Flexibility – With daily flux in user density and concurrent usage, ensure that your WLAN can adapt to cope without any drop-off in performance. Similarly, bear in mind future expansion. If, for example, your development roadmap has wireless supporting IP telephony at some point, then make sure that your chosen solution and/or service provider are compatible with your plans.

Performance - Today's wireless user expects a familiar log-in experience, so secure but not overly onerous; and consistent performance, so reasonably quick and reliable. That calls for performance by design, ensuring that physical sites and user requirements and user volumes now and going forward are properly audited and scoped and poured into a fit for purpose, flexible, future-proof solution. This is especially so for those networks supporting IP voice and UC deployments, where signal quality needs to be sustained to avoid call cut-out; on estates with people moving between buildings or negotiating a physically diverse environment, defining the appropriate access point coverage and topology is essential.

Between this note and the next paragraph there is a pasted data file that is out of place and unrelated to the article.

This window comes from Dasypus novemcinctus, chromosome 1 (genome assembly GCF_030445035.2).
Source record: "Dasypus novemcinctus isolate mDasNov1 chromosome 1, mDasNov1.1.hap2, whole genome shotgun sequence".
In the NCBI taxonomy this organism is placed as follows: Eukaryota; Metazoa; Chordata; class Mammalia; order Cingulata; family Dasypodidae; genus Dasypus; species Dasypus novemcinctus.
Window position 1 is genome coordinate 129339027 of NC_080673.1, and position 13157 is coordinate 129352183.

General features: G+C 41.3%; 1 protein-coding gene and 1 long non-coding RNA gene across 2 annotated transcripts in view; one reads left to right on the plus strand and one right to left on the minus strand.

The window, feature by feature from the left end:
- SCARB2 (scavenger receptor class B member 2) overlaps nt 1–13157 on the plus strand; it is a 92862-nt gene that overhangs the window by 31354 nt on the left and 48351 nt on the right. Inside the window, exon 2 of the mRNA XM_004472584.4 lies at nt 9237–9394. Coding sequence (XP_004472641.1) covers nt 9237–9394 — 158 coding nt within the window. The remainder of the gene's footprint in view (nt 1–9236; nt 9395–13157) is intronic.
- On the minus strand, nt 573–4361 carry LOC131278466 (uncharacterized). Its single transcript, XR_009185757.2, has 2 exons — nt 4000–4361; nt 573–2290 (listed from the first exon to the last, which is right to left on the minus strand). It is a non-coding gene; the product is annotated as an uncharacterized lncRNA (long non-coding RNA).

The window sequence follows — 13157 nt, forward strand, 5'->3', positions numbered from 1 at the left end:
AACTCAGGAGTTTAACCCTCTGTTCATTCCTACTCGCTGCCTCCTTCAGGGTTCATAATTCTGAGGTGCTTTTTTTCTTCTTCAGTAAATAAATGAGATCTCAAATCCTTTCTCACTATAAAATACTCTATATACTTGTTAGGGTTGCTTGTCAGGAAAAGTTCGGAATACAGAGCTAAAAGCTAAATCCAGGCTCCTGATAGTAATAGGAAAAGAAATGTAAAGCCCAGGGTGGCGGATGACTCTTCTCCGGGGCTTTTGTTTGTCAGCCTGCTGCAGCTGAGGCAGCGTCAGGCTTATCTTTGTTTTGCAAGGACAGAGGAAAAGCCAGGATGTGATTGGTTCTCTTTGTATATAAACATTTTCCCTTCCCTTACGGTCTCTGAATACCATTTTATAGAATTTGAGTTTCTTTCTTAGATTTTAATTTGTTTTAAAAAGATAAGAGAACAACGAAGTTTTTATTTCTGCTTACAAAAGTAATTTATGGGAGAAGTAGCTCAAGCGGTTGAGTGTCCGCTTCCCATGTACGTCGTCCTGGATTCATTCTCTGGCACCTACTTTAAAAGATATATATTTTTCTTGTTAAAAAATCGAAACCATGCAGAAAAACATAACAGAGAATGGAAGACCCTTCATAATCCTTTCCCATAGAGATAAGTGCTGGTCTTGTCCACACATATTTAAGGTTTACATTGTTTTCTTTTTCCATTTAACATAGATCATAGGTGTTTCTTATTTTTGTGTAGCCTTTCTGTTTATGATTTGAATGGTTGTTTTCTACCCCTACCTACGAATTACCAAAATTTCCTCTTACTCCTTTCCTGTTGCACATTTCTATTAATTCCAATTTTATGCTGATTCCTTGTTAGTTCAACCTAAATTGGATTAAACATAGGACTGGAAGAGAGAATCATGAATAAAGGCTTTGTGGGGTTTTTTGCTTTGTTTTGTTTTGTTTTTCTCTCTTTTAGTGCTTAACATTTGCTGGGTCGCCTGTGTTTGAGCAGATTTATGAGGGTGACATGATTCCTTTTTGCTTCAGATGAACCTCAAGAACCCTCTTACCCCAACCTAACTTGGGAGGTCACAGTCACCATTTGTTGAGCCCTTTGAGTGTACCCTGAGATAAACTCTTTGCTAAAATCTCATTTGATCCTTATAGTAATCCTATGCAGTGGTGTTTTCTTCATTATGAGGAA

Authentication – The authentication process and capture of user details is increasingly providing valuable data, metrics and analytics for both CRM and operational/security purposes. If this is a business driver for your WLAN deployment, ensure that your WLAN does support a granular, customised approach to data collection, with very specific configurations available to better meet your needs. The same applies to reporting and management information – make sure that the service can match your preferences. 

How to secure a WLAN